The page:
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GREIFENHAGEN

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Originally appearing in Volume V12, Page 577 of the 1911 Encyclopedia Britannica.
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GREIFENHAGEN, a town of Germany,- in the Prussian province of Pomerania, on the Reglitz, 12 m. S.S.W. of Stettin by rail. Pop. (1905) 6473. Its prosperity depends chiefly on agriculture and it has a considerable trade in cattle. There are also felt manufactures and saw mills. Greifenhagen was built in 1230, and was raised to the rank of a town and fortified about 1250. In the Thirty Years' War it was taken both by the imperialists and the Swedes, and in 1675 it was captured by the i3randenburgers, into whose possession it came finally in 1679. Greifswald was founded about 1240 by traders from the Netherlands. In 1250 it received a town constitution and Lubeck rights from Duke Wratislaw of Pomerania. In 1270 it joined the Hanse towns, Stralsund, Rostock, Wismar and Lubeck, and took part in the wars which they carried on against the kings of Denmark and Norway. During the Thirty Years' War it was formed into a fortress by the imperialists, but they vacated it in 1631 to the Swedes, in whose possession it remained after the peace of Westphalia. In 1678 it was captured by the elector of Brandenburg, but was restored to the Swedes in the following year; in 1713 it was desolated by the Russians; in 1715 it came into the possession of Denmark; and in 1721 it was again restored to Sweden, under whose protection it remained till 1815, when, along with the whole of Swedish Pomerania, it came into the possession of Prussia. See J. G. L. Kosegarten, Geschichte der Universitlit Greifswald (1856); C. Gesterding, Beitrag zur Geschichte der Stadt Greifswald (3 vols., 1827–1829) ; and I. Ziegler, Geschichte der Stadt Greifswald (Greifswald, 1897).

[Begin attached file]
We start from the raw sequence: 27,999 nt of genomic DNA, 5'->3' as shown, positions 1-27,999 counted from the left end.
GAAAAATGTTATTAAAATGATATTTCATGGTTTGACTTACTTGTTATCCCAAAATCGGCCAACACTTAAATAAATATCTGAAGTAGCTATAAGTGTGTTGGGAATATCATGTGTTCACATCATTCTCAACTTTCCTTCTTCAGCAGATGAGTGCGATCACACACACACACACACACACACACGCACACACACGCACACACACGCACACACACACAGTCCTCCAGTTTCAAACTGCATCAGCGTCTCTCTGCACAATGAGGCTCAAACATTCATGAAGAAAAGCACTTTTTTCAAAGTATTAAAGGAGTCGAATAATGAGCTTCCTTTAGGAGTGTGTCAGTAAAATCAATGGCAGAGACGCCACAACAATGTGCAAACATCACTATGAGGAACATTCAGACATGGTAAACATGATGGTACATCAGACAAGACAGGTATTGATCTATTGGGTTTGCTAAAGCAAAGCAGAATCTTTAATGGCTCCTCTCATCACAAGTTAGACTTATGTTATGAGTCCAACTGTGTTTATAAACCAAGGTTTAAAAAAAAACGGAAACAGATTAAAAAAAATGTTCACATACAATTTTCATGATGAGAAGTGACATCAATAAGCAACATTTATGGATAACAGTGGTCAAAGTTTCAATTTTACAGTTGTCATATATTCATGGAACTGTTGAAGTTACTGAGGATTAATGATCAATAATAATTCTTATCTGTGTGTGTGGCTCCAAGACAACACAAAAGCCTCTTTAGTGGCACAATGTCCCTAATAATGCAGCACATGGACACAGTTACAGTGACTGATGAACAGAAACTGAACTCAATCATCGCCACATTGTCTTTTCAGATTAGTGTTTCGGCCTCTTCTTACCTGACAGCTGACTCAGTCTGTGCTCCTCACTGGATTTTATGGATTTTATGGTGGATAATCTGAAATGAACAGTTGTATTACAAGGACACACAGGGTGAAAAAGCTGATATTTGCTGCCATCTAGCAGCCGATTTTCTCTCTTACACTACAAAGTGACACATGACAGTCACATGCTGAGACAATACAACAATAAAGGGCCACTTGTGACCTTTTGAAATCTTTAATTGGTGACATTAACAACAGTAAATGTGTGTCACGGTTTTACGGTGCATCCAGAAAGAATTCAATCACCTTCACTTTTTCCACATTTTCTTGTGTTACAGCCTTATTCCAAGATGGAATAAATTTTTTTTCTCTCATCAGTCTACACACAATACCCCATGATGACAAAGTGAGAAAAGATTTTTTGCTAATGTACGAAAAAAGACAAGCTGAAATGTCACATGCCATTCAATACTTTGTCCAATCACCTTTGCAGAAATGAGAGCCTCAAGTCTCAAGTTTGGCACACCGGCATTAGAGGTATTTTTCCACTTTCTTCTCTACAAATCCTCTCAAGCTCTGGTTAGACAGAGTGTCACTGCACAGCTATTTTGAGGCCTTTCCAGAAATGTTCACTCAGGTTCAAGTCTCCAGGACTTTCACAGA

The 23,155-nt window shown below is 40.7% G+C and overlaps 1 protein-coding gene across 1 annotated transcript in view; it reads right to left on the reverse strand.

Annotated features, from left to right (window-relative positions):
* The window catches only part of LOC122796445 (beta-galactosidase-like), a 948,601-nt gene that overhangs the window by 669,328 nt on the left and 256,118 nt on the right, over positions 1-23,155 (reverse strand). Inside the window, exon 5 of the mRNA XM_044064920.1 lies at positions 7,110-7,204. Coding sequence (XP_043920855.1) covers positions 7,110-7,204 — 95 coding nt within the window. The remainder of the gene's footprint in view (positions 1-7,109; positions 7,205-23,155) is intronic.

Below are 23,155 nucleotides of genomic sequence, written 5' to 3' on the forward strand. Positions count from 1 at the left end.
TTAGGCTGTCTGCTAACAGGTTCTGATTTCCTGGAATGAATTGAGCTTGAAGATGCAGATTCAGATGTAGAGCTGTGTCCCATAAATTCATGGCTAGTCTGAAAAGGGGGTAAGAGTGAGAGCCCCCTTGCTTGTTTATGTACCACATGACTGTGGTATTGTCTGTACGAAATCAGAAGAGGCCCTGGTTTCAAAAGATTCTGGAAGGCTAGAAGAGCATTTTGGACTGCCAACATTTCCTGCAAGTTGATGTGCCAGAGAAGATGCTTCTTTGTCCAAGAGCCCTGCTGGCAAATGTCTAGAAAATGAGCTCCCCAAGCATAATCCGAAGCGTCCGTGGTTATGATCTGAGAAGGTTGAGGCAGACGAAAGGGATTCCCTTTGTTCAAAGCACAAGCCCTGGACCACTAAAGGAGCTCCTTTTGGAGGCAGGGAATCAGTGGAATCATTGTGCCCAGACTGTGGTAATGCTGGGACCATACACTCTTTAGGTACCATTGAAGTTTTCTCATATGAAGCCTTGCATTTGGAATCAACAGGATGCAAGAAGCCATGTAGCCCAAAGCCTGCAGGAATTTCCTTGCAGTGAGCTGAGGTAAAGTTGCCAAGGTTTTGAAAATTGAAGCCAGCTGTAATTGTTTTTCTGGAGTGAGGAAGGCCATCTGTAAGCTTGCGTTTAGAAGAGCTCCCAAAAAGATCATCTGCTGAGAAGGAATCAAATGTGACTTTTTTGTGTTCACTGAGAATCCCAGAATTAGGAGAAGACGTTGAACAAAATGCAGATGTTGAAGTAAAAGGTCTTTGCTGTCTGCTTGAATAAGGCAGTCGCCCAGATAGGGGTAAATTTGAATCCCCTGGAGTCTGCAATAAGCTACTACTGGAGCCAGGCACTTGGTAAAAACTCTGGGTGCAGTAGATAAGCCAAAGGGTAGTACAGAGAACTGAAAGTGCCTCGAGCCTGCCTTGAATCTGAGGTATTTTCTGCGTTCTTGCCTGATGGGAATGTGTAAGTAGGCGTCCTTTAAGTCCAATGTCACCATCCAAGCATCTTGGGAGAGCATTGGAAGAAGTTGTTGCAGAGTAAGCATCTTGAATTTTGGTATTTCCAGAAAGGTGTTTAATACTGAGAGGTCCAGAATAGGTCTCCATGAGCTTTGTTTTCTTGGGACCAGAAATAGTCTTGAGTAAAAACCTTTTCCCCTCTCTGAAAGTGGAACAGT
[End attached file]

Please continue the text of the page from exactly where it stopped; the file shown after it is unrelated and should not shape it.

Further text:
End of Article: GREIFENHAGEN
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